Will the country survive this? I'm not so sure.

Howard said...


Let's see, doing enough community organizing to amass sufficient political power is justification for ignoring constitutional limits. In your best bandito accent, "rule of law, we don't need no stinkin' rule of law!" I think that was the posters point(poster Bird Dog).

Regarding civil rights, as a strong advocate of liberty, this Hayekian would strongly support anyones' claim for equal treatment under the law.


Improvement in information and institutions, please! If I have to give one higher priority it would be less corrupt institutions. I tend to be optimistic about the country beyond the obvious circumstance, but there will be some damage to repair.

Harry Eagar said...

I dunno, I never had to ignore any constitutional limits in my civil rights demonstrating days.

As for your commitment to liberty, easy enough to say, but when it came time to face the shotguns, the Hayekians were, as I said, all on the other side.

Even today, they sell cheap copies of Acton's defense of slavery in the name of property rights.

So, sorry, until I see a Hayekian on the barricades, I will continue to think it is nothing but self-deluded, pernicious twaddle.

Howard said...

Even today, they sell cheap copies of Acton's defense of slavery in the name of property rights.

Anyone doing that couldn't possibly be Hayekian, but perhaps some neo-nazi parading as an ultra extremist libertarian or more likely some odd remnant strain of old style European conservative.

Your ignorance can be remedied Harry. Try reading The Constitution of Liberty and The Fatal Conceit for a good start.

Harry Eagar said...

Liberty Fund, which also publishes subsidized texts of Hayek and von Mises.

Getcha scorecahds heah! Ya caint tell duh playahs widout a scorecahd!

Howard said...


Still got all your marbles?

Harry Eagar said...

It isn't up to me to decide who is a true Hayekian and who is a poseur. If a man calls himself a Hayekian, good enough for me.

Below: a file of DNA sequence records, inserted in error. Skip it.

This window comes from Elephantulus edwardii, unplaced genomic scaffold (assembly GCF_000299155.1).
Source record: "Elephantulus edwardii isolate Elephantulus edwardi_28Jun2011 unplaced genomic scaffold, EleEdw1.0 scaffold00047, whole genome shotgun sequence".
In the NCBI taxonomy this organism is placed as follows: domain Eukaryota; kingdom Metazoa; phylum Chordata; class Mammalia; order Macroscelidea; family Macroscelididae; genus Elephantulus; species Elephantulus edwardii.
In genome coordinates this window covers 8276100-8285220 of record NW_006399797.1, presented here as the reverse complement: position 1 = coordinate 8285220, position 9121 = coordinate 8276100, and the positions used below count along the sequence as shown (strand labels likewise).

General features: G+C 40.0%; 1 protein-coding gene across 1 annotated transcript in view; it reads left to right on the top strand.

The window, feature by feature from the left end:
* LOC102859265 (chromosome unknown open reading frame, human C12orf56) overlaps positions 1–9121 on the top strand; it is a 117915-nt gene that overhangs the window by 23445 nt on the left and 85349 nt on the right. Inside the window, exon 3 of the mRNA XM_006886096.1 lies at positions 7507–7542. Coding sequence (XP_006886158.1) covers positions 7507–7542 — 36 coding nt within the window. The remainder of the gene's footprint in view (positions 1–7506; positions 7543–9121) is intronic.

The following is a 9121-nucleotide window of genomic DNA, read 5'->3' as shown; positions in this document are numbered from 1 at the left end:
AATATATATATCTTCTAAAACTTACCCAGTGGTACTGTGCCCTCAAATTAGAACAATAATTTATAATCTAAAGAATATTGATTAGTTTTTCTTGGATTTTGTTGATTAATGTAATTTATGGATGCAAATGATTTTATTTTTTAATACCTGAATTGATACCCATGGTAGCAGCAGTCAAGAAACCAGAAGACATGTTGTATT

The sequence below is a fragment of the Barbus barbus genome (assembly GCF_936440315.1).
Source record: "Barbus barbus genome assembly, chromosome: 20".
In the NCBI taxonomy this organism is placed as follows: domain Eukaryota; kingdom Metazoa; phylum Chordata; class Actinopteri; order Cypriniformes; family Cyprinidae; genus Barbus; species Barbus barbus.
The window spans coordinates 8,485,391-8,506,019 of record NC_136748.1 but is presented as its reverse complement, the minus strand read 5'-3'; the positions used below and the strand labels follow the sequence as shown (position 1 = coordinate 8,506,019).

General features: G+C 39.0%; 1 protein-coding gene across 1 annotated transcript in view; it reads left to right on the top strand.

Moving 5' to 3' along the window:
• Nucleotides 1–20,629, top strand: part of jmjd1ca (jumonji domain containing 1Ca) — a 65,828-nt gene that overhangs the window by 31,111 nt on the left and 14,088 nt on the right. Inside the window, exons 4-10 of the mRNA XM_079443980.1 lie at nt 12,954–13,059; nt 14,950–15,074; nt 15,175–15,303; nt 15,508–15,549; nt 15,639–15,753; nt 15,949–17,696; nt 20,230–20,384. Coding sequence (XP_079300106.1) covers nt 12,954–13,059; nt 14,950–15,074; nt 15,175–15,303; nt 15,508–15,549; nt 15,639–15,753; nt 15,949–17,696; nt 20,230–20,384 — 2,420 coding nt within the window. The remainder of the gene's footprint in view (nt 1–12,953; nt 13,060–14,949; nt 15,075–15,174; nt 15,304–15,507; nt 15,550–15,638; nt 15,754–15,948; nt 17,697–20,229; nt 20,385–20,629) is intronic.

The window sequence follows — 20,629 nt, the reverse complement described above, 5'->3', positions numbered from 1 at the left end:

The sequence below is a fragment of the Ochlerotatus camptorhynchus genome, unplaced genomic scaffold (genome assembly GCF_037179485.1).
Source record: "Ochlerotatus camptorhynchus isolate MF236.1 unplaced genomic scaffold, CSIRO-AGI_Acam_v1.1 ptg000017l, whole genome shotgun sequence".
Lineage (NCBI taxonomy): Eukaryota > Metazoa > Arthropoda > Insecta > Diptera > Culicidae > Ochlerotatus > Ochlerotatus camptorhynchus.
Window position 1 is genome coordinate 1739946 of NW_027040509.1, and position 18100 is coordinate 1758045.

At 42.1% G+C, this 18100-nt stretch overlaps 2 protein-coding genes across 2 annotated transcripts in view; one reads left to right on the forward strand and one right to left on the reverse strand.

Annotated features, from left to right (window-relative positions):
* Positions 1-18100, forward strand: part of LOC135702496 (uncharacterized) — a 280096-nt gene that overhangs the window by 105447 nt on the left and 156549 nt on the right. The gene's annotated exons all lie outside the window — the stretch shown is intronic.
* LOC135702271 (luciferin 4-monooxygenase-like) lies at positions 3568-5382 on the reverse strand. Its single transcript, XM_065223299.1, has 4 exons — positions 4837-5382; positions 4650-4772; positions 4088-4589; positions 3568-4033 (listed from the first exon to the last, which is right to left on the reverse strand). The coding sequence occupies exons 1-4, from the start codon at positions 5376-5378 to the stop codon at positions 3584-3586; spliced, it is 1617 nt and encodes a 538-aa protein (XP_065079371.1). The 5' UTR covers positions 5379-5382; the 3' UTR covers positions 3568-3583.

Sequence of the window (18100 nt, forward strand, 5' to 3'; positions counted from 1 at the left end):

I am reminded of my feud with the Hayekian editor Virginius Dabney when he was opposing the M.L. King holiday on the ground that King associated with communists.

Maybe he did. Who cares? He didn't associate with the Hayekian Dabney (a pretty well-known voice in his day), that's for sure.

Anyhow, do you consider the Liberty Fund a leftover European old-style conservative outfit?

Here is what it says about itself:

'Liberty Fund, Inc. is a private, educational foundation established to encourage the study of the ideal of a society of free and responsible individuals. The Foundation develops, supervises, and finances its own educational activities to foster thought and encourage discourse on enduring issues pertaining to liberty. This is done through the implementation of different programs:

Each year, Liberty Fund conducts over 165 conferences throughout the United States, Canada, Latin America, and Europe.
Liberty Fund publishes as many as 20 or more books each year.
These programs focus on the place individual liberty has in an intellectual heritage evident from ancient times and continuing through our own times. The programs are intended to enrich understanding and appreciation of the complex nature of a society of free and responsible individuals and to contribute to its preservation.'

There aren't a lot of 501(c)(3) groups pushing slavery these days, but scratch a Hayekian and you might find one.

Howard said...


Thank you for your clarification. A number of obligations kept me from responding sooner. Have you read such a pamphlet as you describe? Someone I spoke to at Liberty Fund said that they have no such item.